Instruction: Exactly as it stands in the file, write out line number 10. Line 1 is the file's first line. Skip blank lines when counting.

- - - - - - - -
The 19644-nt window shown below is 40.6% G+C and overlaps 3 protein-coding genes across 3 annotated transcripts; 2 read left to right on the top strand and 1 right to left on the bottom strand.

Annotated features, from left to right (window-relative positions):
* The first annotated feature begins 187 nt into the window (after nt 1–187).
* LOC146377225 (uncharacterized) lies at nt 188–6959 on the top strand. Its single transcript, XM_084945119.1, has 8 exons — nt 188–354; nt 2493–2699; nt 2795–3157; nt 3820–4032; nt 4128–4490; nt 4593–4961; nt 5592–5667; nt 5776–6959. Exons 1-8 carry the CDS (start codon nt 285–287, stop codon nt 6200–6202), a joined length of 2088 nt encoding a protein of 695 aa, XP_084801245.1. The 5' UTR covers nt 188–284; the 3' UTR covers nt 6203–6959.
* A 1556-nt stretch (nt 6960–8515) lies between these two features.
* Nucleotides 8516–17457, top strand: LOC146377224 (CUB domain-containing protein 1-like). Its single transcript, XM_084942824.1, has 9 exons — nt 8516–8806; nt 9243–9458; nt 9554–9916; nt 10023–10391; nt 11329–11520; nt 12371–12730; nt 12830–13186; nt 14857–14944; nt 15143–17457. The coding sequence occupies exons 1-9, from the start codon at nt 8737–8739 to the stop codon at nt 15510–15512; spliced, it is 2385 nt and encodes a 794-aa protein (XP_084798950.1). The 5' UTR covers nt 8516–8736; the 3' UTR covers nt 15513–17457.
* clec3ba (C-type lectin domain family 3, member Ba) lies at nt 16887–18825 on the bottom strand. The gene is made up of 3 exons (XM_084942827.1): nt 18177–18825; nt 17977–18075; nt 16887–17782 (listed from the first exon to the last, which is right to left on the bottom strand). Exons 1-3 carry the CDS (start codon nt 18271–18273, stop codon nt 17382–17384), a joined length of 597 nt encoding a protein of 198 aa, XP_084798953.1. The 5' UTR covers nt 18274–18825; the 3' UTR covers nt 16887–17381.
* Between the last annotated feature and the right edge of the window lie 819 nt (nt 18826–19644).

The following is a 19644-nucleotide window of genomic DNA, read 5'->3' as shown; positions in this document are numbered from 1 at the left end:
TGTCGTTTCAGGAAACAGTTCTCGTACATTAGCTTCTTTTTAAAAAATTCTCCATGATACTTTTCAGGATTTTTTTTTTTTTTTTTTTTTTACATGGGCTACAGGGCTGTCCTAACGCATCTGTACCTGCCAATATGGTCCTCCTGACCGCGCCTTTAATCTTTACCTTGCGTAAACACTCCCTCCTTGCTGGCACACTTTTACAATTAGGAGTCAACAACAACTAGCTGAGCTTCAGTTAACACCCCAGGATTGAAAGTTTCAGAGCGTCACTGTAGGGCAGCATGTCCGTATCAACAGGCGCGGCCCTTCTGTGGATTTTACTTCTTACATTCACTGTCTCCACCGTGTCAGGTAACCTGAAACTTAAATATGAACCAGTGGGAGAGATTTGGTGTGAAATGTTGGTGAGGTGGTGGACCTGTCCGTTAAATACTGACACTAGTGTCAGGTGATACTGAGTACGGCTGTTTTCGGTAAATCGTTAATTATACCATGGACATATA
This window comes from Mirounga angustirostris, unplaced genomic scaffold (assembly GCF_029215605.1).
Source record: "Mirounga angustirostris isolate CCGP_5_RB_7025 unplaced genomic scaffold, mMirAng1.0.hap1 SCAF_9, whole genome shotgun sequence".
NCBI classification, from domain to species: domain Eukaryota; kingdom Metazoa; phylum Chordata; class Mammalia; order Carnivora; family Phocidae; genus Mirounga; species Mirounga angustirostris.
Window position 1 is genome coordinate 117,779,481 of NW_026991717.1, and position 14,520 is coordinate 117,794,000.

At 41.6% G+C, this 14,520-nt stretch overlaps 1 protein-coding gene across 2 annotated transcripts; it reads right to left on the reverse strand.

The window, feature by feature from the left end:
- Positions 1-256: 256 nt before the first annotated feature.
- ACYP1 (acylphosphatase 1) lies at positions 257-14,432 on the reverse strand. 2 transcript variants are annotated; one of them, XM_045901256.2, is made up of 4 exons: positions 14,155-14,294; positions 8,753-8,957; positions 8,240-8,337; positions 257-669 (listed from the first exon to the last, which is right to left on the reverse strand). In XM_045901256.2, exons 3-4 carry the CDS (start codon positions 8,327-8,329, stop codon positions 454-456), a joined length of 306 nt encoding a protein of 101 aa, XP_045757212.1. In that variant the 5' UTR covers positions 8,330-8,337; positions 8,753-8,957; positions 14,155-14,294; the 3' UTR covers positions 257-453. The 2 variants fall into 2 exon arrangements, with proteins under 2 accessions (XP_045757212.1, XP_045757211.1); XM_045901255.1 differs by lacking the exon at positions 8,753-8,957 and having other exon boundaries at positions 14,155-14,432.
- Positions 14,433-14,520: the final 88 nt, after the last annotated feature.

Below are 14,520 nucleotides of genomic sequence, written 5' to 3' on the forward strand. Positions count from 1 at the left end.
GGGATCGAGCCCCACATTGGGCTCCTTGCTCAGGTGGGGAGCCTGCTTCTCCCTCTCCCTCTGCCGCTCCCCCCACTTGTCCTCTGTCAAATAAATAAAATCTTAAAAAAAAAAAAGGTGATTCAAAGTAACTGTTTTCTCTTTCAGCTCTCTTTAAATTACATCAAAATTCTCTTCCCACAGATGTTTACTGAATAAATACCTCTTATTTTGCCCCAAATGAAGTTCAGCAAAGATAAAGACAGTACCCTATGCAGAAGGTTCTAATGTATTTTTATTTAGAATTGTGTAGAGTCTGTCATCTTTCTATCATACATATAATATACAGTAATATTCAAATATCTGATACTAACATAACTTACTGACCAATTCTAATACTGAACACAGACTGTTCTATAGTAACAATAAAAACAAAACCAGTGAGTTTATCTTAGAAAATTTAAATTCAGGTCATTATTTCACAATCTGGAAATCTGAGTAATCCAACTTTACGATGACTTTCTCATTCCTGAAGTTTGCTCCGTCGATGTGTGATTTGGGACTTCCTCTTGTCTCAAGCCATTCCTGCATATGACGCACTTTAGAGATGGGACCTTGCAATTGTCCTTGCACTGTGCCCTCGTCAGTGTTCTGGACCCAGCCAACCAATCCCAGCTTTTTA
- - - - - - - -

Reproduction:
TGTCGTTTCAGGAAACAGTTCTCGTACATTAGCTTCTTTTTAAAAAATTCTCCATGATACTTTTCAGGATTTTTTTTTTTTTTTTTTTTTTACATGGGCTACAGGGCTGTCCTAACGCATCTGTACCTGCCAATATGGTCCTCCTGACCGCGCCTTTAATCTTTACCTTGCGTAAACACTCCCTCCTTGCTGGCACACTTTTACAATTAGGAGTCAACAACAACTAGCTGAGCTTCAGTTAACACCCCAGGATTGAAAGTTTCAGAGCGTCACTGTAGGGCAGCATGTCCGTATCAACAGGCGCGGCCCTTCTGTGGATTTTACTTCTTACATTCACTGTCTCCACCGTGTCAGGTAACCTGAAACTTAAATATGAACCAGTGGGAGAGATTTGGTGTGAAATGTTGGTGAGGTGGTGGACCTGTCCGTTAAATACTGACACTAGTGTCAGGTGATACTGAGTACGGCTGTTTTCGGTAAATCGTTAATTATACCATGGACATATA